And there's no doubt that - if polls are to be believed - that Crist's seemingly upward political trajectory has reached its apex and is heading in the other direction.
There can be lots of theories about how this happened: The reality of Florida's dismal economic situation finally catching up with the perpetually-optimistic Crist, the constant pounding of criticism from U.S. Senate rival Marco Rubio (and Crist's decision not to return fire until maybe too late), his embrace of President Barack Obama, or even the decision to run for the U.S. Senate in the first place.
But if you look closely the press coverage began to change during the summer of 2008. This is when Crist went on a trade mission to Europe and Russia where he did things like discuss climate change with the Prince of Wales. At a time when the state's economy was already souring, this was the first time that it was suggested that Crist's political radar had malfunctioned. The trip abroad came of course at a time when Crist's inner circle was hoping that he would wind up as the vice-president nominee to U.S. Sen. John McCain, so maybe there was a thought it would help offset Crist's lack of foreign policy experience.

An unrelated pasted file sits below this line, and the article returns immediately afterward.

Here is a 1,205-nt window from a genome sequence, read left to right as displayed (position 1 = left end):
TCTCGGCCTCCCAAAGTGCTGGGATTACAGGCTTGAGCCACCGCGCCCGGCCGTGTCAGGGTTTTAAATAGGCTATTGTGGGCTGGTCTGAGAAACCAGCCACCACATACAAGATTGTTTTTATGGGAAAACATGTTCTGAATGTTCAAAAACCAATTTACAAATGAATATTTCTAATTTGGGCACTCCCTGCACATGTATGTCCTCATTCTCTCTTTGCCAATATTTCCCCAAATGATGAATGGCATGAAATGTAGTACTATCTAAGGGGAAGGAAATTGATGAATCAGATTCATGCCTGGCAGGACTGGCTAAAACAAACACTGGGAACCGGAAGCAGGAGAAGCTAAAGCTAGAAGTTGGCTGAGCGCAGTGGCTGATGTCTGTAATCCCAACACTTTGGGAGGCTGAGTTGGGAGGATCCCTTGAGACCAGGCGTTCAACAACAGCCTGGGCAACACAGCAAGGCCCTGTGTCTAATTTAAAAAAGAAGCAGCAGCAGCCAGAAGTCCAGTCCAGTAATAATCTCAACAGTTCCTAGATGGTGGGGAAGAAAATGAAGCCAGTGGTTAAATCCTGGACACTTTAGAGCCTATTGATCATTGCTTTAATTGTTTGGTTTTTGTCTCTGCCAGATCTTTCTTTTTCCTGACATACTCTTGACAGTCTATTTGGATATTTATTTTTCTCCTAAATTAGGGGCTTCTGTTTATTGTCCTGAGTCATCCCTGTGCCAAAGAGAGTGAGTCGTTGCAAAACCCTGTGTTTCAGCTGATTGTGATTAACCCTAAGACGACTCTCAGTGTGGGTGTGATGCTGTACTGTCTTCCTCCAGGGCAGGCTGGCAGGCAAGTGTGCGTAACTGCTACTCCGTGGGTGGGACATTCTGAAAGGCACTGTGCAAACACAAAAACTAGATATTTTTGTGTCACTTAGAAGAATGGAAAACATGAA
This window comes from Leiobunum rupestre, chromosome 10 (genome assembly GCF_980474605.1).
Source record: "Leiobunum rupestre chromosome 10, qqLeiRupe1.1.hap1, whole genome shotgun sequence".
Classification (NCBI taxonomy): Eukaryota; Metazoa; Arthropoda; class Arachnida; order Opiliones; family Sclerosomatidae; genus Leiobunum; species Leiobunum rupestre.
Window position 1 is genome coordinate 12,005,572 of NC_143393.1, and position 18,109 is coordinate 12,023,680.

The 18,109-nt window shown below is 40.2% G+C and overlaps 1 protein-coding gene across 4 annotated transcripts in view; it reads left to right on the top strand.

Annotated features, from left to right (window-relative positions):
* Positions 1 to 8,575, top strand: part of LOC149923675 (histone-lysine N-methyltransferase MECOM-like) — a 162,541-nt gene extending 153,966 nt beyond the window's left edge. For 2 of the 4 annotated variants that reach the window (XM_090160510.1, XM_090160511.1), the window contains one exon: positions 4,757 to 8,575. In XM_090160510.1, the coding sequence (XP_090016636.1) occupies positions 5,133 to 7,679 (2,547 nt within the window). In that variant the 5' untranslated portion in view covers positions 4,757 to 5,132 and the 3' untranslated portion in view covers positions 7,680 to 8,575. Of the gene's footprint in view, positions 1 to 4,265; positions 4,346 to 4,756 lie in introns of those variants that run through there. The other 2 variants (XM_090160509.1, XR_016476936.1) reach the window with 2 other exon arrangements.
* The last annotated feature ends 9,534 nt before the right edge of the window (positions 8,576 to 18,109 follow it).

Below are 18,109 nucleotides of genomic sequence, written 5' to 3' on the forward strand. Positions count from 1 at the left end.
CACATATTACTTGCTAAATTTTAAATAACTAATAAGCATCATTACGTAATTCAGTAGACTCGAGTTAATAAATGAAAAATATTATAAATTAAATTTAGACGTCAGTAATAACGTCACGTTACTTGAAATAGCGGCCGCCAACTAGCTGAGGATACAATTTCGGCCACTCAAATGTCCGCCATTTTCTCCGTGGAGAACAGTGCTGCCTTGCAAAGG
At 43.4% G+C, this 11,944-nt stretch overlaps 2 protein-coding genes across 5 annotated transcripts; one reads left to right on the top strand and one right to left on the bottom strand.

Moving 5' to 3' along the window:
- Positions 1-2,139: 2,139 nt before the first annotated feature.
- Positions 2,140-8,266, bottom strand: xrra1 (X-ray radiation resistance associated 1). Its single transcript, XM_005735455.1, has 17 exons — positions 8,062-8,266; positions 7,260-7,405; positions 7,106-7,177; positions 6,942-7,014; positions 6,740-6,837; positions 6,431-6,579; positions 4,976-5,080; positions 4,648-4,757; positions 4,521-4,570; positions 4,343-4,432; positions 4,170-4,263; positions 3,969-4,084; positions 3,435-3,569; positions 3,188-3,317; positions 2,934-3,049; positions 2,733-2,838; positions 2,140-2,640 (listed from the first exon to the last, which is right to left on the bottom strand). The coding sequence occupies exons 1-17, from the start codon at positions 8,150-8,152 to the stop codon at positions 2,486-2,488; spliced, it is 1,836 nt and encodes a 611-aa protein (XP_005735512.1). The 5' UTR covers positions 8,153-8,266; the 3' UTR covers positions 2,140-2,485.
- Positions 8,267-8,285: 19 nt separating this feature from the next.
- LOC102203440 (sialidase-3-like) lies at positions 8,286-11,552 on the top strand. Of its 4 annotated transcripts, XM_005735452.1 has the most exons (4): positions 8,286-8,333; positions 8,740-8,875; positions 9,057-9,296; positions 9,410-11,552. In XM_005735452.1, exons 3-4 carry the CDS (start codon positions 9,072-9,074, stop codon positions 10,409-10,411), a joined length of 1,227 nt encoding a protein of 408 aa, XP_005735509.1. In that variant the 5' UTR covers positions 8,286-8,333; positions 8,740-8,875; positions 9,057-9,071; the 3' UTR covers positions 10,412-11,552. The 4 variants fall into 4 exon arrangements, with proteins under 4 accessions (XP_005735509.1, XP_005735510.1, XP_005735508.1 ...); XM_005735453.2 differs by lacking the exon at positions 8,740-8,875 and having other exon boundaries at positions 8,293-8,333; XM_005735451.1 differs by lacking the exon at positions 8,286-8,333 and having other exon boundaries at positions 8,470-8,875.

Yet it's worth noting that no news organizations could afford to go on the trip with Crist since many of them were already laying off employees. When Crist returned, there was the first of many attempts by the Crist administration to focus on the economy, i.e. "Accelerate Florida," "economic gardening," workforce center visits, and all the way up to the recently-concluded special session on rail projects that the governor said would create "jobs, jobs, jobs."
The Monday morning quarterbacking that will eventually go on is whether enough time and energy were spent on economic issues. It's worth noting that Crist's poll numbers didn't begin to dip until 2009 when the full force of the economic downturn began to grip the state and the unemployment rate surged higher and higher. (One caveat - there's nothing to suggest that Crist can't change this trajectory next year, especially since he will be able to spend millions during his Senate campaign.)
On the jump there is a timeline of Crist's last 18 months.